Analysts predict in the coming years only six major auto companies will emerge from a global shake out—Ford, GM, Toyota, a combined Renault and Nissan company, and Volkswagen and DaimlerChrysler. Every company is positioning itself for a struggle for survival by slashing costs, eliminating unprofitable plants and maximizing productivity.
In the US the boom in sales, particularly of highly-profitable light trucks, has kept auto plants running around the clock. While some new workers have been hired, by and large the carmakers have opted to save hiring costs by lengthening the workday for the current work force, many of whom are in their 50s and 60s.
The average Ford hourly employee works 49.4 hours per week, meaning overtime accounts for about 20 percent of total work time. At DaimlerChrysler overtime accounts for 24 percent of all time worked. The UAW says the Big Three car companies would have been forced to hire an additional 86,000 workers during the last three years if assembly plants operated on a 40-hour workweek schedule.
The lack of shop floor representation and the UAW's corporatist policies have contributed to an increase in injuries, heart attacks and deaths. Last February an explosion at Ford's Rouge complex power plant in Dearborn, Michigan claimed the lives of six workers. The blast—which workers attribute to safety violations and the impact of Ford's cost-cutting program—was the most deadly, but by no means the only fatal accident in recent years. In the last three years alone, 42 Big Three auto workers have been killed on the job and thousands more injured. In addition, nearly one-quarter of all UAW members at Big Three and other companies suffer injuries or repeated trauma disorders each year.Modularization
The auto companies are developing a new strategy called modularization to further outsource car production to lower-wage locations. This involves having sub-assembly work, traditionally done inside Big Three assembly plants, outsourced to a supplier company. The supplier would then deliver the completed sub-assembly—such as instrument panels, doors, interiors and chassis—as a single module to the assembly plant.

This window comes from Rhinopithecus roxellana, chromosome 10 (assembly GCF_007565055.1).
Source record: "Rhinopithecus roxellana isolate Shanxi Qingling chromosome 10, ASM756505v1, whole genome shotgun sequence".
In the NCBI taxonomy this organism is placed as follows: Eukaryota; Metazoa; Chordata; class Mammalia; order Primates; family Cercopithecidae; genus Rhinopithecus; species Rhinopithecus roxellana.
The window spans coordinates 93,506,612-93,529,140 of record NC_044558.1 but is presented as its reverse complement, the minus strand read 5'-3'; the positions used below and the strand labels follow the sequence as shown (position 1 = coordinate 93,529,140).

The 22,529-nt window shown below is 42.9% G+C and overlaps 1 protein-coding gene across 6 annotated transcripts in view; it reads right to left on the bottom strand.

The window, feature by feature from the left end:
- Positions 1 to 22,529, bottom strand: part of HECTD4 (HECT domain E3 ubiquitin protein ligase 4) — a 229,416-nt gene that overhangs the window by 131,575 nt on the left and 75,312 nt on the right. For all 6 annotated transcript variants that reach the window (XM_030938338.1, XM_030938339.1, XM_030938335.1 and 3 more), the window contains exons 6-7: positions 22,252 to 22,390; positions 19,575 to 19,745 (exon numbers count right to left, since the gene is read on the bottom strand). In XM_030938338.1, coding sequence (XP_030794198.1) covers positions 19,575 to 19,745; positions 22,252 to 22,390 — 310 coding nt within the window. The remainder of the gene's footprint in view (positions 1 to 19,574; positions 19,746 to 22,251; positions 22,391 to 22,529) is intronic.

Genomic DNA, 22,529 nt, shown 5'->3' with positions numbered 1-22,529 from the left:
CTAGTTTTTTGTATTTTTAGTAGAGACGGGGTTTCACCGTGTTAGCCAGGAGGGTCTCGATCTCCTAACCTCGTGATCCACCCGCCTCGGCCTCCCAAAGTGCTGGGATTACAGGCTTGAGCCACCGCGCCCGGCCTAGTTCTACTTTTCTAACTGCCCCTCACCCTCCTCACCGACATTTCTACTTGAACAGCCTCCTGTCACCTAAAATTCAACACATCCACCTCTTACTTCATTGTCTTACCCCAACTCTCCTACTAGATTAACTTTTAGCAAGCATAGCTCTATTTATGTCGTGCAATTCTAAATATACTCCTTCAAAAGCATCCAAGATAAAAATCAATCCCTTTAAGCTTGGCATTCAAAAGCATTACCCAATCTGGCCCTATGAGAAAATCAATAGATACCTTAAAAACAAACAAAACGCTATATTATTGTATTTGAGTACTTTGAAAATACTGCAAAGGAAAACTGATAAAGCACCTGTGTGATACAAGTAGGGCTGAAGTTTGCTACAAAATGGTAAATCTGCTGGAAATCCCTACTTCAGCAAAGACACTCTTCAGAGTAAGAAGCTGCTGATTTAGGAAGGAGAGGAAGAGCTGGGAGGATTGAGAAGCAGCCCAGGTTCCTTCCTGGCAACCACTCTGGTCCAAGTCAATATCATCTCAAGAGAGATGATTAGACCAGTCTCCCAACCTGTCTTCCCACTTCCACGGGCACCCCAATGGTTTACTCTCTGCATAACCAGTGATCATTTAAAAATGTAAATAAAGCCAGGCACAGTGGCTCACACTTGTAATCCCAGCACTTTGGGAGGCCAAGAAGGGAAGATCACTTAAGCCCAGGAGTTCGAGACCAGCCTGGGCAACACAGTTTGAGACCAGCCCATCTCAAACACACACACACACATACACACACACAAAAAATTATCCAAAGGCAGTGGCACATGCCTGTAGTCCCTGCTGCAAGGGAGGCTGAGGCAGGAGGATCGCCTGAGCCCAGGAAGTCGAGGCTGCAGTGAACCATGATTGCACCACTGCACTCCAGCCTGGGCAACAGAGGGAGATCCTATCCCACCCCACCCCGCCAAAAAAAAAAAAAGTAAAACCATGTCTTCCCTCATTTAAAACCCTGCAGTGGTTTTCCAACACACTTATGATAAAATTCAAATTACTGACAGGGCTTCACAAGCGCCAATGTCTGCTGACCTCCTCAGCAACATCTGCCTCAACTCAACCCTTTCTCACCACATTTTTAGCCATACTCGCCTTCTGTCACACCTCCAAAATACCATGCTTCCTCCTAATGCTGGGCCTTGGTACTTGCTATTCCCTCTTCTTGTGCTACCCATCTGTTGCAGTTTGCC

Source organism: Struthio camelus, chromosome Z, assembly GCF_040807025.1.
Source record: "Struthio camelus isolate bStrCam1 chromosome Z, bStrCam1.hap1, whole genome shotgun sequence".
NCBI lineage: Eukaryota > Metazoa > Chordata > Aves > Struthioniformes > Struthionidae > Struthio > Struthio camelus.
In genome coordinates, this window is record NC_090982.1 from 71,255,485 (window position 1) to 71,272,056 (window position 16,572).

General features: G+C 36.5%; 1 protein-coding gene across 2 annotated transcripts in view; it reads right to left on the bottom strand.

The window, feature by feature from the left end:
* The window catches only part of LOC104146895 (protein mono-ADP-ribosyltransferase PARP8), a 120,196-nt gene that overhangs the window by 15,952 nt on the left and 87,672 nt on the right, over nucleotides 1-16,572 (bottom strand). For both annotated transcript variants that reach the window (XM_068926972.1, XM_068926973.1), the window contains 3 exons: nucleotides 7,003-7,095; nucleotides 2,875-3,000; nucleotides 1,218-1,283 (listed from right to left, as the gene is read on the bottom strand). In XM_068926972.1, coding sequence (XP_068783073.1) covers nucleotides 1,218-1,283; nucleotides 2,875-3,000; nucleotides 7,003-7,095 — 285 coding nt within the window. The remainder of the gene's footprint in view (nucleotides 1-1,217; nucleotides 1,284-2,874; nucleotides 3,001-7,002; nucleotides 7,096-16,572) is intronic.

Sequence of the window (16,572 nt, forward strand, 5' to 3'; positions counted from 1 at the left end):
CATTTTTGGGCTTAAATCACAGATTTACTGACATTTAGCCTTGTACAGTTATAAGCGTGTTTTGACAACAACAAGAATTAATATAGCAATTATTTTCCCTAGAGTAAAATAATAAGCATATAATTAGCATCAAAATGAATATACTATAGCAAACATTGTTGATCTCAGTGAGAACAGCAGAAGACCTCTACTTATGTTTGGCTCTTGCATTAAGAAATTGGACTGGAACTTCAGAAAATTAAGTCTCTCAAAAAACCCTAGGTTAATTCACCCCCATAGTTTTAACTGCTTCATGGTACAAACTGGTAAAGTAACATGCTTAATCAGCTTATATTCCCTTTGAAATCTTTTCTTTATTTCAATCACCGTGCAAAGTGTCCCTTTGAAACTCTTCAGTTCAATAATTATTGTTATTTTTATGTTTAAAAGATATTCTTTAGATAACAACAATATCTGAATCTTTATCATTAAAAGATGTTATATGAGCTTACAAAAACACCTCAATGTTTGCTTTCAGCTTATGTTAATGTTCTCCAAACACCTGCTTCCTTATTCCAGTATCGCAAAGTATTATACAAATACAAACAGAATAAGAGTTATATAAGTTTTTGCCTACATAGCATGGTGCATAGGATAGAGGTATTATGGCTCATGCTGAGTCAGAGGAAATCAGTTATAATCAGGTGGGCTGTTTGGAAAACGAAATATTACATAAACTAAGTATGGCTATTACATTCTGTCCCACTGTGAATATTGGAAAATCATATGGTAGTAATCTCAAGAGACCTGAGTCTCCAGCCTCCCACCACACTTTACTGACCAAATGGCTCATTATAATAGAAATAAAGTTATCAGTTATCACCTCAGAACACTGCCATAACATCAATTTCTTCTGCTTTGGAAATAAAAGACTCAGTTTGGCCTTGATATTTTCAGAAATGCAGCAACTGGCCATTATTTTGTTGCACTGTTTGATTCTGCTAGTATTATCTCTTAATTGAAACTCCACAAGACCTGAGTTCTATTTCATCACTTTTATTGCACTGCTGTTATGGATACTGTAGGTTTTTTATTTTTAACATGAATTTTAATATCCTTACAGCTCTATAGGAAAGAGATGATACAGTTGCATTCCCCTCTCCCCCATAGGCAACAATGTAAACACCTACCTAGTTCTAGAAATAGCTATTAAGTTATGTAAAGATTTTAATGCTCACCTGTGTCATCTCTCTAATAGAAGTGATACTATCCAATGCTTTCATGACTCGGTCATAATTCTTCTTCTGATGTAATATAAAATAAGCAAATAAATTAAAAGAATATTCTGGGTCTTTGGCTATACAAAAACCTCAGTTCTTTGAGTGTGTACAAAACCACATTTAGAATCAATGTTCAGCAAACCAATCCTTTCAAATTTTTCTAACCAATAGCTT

GM hopes with modularization to cut the costs of producing a small car by $2,000. It has announced plans to replace a number of its existing assembly plants with modular assembly plants employing only a fraction of the production work force. UAW officials in Lordstown, Ohio are working out details of a deal to bring in module production that will likely cut the factory's work force to 2,000 from 7,000.
Earlier this year GM spun off its Delphi parts division and Ford intends to do the same with its Visteon division, which employs 23,500 UAW members. Both Delphi and Visteon are planning to shift more production to Mexico and other lower-cost countries, while pressuring US workers for wage and benefit concessions. On this basis Delphi has already signed a contract to supply GM, its former owner, with a low-cost module.
While the UAW bureaucracy has little concern for the impact of these processes on rank-and-file workers, it is concerned over the loss of dues income that will come with a further fall in union membership. In 1979 there were 1.5 million active UAW members, today there are 770,000.
The unionization rate in the fastest growing sector of the auto industry—parts production—has declined over the last 20 years from 75 percent to 13 percent. Moreover, while all assembly sector workers were organized up through the early 1980s, today approximately one in five work in nonunion “transplant” assembly operations, owned by Japanese and German automakers, which make up more than 20 percent of US auto output.
The UAW wants the Big Three to persuade its suppliers to remain neutral in union organizing campaigns and agree to a card check, a process in which the union is recognized without an election if 51 percent of the workers sign union cards. It is also pressing DaimlerChrysler to accept a card check at its Alabama plant, a demand the company has thus far refused.
In return for such cooperation, the UAW has pledged its assistance in further cost-cutting and downsizing. If and when the UAW gains access to the parts plants, it is prepared to maintain the sweatshop conditions that enable these companies to provide low-cost components, on the proviso that the workers pay dues to the UAW.
Over the next five years half of the Big Three's current work force will be eligible to retire and a younger work force will have to be hired into the assembly plants and parts-making facilities. Such workers will be less likely to accept low pay, speedup and forced overtime.
The concern of the company and the union leadership is that the new-hires will be more militant and intolerant of the open alliance between the UAW and the employers.
Writing in the industry magazine Assembly last month Yokich urged the employers to make use of the UAW to suppress opposition to their cost-cutting plans. “Smart companies,” Yokich said, “realize their most important investment is human resources. By bringing stability to rapidly changing workplaces, unions play an important role in making sure this investment will pay off in the long run.”